Arts & Crafts



The Arts   & Crafts Subgroup organises presentations s with a range of different artists and craft   workers. These events can vary from exhibitions ,conversations with artists, demonstrations of different crafts eg. Jewelry making ,   printing, calligraphy etc.The events are often hosted by the artist or   curator.Programmes organised by other organisations eg: PNCA/ Lok Virsa that complement the interests of ASG   membership are also shared .

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Arts & Crafts - THE ART OF HAL BEVAN-PETMAN (1894-1980)

Arts & Crafts - THE ART OF HAL BEVAN-PETMAN (1894-1980)

Monday, 22 March 2021

A multi-media presentation/display/conversation:

‘Henry Charles (Hal) Bevan-Petman, was born in Britain. He graduated with a Fine Arts degree from the Slade School of Art in 1917. His parents, moved to the Subcontinent where they had several businesses amongst some of which were coalmines in the Baluchistan region. Research shows Hal was the third generation of his family to reside in India, then under British rule. Hal and his third wife Berylle Dyer, whom he met, and married in Lahore some years before partition, settled down to a life residing in Rawalpindi Club, with the hot summers spent in Murree and Bhurban. She was very supportive of his work and the two of them became a part of the fabric of Pakistan society...’

Pakistan, in the the 50s, 60s and 70s – saw a consistent high in Petman’s popularity. His clientele was the elite, with distinguished backgrounds, who vied for a portrait to be done by him. Included in the list were several notable personalities and/or their spouses. Ranging from the Nawab of Bahawalpur, Mohammad Ali Jinnah, the Founder of Pakistan, and various subsequent Presidents and Military Commanders. He was also commissioned to paint military battle scenes which now adorn the walls of numerous Pakistan Military Academic Institutions. However, his signature style by which he is remembered mostly today is of those doe- eyed , long necked socialite beauties of the day-known as ‘The Petman Girls’!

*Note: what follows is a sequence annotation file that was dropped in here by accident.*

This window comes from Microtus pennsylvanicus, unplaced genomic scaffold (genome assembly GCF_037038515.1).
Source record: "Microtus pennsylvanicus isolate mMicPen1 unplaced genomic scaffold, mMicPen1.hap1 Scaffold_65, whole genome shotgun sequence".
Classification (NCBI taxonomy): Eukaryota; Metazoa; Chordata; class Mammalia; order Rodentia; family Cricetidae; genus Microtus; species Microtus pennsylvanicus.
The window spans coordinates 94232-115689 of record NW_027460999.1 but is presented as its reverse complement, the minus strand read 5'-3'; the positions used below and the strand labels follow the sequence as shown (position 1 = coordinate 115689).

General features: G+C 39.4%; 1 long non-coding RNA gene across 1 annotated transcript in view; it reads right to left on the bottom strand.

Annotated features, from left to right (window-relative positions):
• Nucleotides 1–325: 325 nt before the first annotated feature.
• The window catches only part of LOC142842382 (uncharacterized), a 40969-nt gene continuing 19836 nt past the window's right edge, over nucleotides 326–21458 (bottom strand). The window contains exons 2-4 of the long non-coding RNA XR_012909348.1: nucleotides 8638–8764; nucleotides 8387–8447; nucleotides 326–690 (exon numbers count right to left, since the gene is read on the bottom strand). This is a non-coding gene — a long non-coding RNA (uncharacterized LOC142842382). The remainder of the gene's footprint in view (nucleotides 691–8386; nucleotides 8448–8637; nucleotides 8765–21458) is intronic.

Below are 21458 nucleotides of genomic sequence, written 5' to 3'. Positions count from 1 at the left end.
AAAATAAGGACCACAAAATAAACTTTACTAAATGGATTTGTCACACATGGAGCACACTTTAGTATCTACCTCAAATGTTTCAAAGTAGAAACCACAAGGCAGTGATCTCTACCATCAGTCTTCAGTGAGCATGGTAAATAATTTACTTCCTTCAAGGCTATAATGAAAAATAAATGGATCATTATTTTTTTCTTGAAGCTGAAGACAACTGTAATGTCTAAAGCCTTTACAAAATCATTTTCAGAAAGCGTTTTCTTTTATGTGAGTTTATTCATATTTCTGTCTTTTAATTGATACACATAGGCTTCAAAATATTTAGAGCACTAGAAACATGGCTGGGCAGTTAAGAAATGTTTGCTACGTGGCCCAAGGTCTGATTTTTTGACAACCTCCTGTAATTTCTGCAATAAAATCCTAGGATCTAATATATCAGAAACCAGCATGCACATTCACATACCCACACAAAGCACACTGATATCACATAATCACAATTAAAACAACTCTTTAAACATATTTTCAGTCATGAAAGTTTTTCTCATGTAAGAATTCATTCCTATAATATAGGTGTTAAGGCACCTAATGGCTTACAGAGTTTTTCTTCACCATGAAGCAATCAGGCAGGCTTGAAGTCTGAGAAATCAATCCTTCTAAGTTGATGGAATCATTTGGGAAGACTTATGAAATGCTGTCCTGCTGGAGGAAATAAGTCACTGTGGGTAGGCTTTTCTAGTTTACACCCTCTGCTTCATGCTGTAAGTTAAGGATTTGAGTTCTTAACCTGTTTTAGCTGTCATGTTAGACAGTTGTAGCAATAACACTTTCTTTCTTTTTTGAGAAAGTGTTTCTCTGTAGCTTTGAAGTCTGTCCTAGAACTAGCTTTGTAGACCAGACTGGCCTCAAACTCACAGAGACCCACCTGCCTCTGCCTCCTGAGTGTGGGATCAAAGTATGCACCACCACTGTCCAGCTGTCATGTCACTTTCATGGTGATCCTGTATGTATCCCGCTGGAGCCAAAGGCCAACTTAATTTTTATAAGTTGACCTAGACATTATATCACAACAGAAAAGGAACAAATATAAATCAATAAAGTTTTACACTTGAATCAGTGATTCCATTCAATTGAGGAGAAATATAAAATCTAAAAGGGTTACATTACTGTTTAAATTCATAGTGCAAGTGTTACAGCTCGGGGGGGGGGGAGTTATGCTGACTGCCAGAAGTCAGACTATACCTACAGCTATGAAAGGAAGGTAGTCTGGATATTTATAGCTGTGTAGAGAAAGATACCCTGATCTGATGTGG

In later years, labelled as “a commissioned artist”, he was shunned by the local art scene, his particular niche artistry lost in a flood of modernism. However this did not apparently make a dent in his appreciation as an artist, as his portraiture reached British Royalty where four of his works are displayed in Sandringham House , gifted to Queen Elizabeth II by the Government of Pakistan in 1961. These paintings form a part of the Royal Art Collection.

Amateur researcher Romano Karim Yusuf has been tracing Hal Bevan Petman's story for three decades. He shares in this presentation a small piece of history and an aspect of culture; a walk into the lives of the people who had been an important part of an almost forgotten history when portraiture was done in the classical style of a traditional oil painting, and considered and respected as an art form- a refreshing addition to the Pakistani art scene and local art history. Based on her correspondence with Romano , Hal’s granddaughter is now writing a book on her grandfather.